Mr Jani, ABB FIA Formula E is a relatively young discipline. In your opinion, what are the main differences to other championships like Formula 1 or FIA World Endurance Championship?
It starts on the organisational side: a Formula E race is a one-day event. This means that the free practice, the qualifying and the race itself all take place on the same day. And the track is also only set up for that day. So the drivers have the chance to practice and train on the track only on race day. It basically means that there is no home advantage in the classic sense with Formula E. The biggest difference though is the electric drive technology: energy management is turning into a critical success factor, and that's also what makes the races so exciting... some have to take their feet off the accelerator to save battery energy while others can still attack. So in a driving sense you have to think a lot and be good at tactical manoeuvring.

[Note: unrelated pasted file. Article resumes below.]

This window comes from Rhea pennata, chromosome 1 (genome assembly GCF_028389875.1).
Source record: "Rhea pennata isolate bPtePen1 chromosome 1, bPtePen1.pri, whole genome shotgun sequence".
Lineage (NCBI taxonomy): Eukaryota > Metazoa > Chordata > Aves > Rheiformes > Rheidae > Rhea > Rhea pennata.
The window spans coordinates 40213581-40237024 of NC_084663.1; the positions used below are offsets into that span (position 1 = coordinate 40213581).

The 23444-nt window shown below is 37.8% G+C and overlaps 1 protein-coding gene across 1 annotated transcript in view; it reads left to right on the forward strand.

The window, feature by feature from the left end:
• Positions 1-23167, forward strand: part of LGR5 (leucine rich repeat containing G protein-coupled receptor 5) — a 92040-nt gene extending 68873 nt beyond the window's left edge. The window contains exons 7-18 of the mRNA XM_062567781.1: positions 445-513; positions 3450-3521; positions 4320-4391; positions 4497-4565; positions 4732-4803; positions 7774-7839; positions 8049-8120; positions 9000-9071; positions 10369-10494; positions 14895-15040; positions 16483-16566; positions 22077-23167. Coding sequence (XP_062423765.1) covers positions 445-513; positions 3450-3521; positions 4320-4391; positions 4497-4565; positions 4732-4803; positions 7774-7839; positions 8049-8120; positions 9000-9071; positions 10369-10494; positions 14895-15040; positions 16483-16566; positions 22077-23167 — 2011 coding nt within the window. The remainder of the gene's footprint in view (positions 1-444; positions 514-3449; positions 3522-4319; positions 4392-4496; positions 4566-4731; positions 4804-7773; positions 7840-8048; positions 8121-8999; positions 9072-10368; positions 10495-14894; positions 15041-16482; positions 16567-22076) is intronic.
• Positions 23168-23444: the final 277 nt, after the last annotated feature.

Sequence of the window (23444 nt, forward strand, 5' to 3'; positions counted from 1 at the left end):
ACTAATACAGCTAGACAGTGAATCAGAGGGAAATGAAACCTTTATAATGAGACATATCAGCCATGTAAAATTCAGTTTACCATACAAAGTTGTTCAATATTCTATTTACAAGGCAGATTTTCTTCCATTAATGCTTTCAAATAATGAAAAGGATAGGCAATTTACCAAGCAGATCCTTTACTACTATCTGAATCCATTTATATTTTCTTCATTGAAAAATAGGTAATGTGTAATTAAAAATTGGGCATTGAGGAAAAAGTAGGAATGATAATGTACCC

Driver or technology – what decides victory or defeat in ABB FIA Formula E?
Actually 80 percent of E race cars are technically the same – only the other 20 percent has individual potential for optimising. It increases the importance of the driving skills compared to the technological advantages. In terms of physical burden, the Formula E town or city circuits where we often have to do a lot of steering are extremely tough on the arms, so optimum mental and physical preparation for the race is a complete must.